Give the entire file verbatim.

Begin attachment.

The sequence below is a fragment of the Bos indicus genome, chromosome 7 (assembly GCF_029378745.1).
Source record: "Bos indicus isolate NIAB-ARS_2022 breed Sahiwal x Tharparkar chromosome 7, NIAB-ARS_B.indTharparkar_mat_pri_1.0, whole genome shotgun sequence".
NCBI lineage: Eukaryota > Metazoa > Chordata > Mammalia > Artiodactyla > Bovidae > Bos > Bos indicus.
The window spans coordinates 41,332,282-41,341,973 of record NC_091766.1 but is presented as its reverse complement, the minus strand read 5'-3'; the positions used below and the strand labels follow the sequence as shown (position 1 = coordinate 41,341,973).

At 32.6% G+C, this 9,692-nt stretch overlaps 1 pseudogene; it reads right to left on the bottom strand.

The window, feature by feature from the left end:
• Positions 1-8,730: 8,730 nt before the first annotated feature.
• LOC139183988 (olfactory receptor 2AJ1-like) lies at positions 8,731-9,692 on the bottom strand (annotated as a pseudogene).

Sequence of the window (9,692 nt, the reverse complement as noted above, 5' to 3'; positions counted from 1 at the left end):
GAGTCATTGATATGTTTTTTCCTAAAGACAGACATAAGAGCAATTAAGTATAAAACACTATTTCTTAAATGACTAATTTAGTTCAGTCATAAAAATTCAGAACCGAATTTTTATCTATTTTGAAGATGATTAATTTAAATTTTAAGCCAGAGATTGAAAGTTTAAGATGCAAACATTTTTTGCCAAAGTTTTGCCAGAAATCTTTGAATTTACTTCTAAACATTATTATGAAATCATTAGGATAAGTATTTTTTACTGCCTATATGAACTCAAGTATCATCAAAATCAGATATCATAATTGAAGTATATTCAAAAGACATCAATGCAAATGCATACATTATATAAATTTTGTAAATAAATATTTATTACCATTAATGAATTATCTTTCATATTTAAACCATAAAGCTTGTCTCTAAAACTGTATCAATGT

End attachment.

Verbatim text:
The sequence below is a fragment of the Bos indicus genome, chromosome 7 (assembly GCF_029378745.1).
Source record: "Bos indicus isolate NIAB-ARS_2022 breed Sahiwal x Tharparkar chromosome 7, NIAB-ARS_B.indTharparkar_mat_pri_1.0, whole genome shotgun sequence".
NCBI lineage: Eukaryota > Metazoa > Chordata > Mammalia > Artiodactyla > Bovidae > Bos > Bos indicus.
The window spans coordinates 41,332,282-41,341,973 of record NC_091766.1 but is presented as its reverse complement, the minus strand read 5'-3'; the positions used below and the strand labels follow the sequence as shown (position 1 = coordinate 41,341,973).

At 32.6% G+C, this 9,692-nt stretch overlaps 1 pseudogene; it reads right to left on the bottom strand.

The window, feature by feature from the left end:
• Positions 1-8,730: 8,730 nt before the first annotated feature.
• LOC139183988 (olfactory receptor 2AJ1-like) lies at positions 8,731-9,692 on the bottom strand (annotated as a pseudogene).

Sequence of the window (9,692 nt, the reverse complement as noted above, 5' to 3'; positions counted from 1 at the left end):
GAGTCATTGATATGTTTTTTCCTAAAGACAGACATAAGAGCAATTAAGTATAAAACACTATTTCTTAAATGACTAATTTAGTTCAGTCATAAAAATTCAGAACCGAATTTTTATCTATTTTGAAGATGATTAATTTAAATTTTAAGCCAGAGATTGAAAGTTTAAGATGCAAACATTTTTTGCCAAAGTTTTGCCAGAAATCTTTGAATTTACTTCTAAACATTATTATGAAATCATTAGGATAAGTATTTTTTACTGCCTATATGAACTCAAGTATCATCAAAATCAGATATCATAATTGAAGTATATTCAAAAGACATCAATGCAAATGCATACATTATATAAATTTTGTAAATAAATATTTATTACCATTAATGAATTATCTTTCATATTTAAACCATAAAGCTTGTCTCTAAAACTGTATCAATGT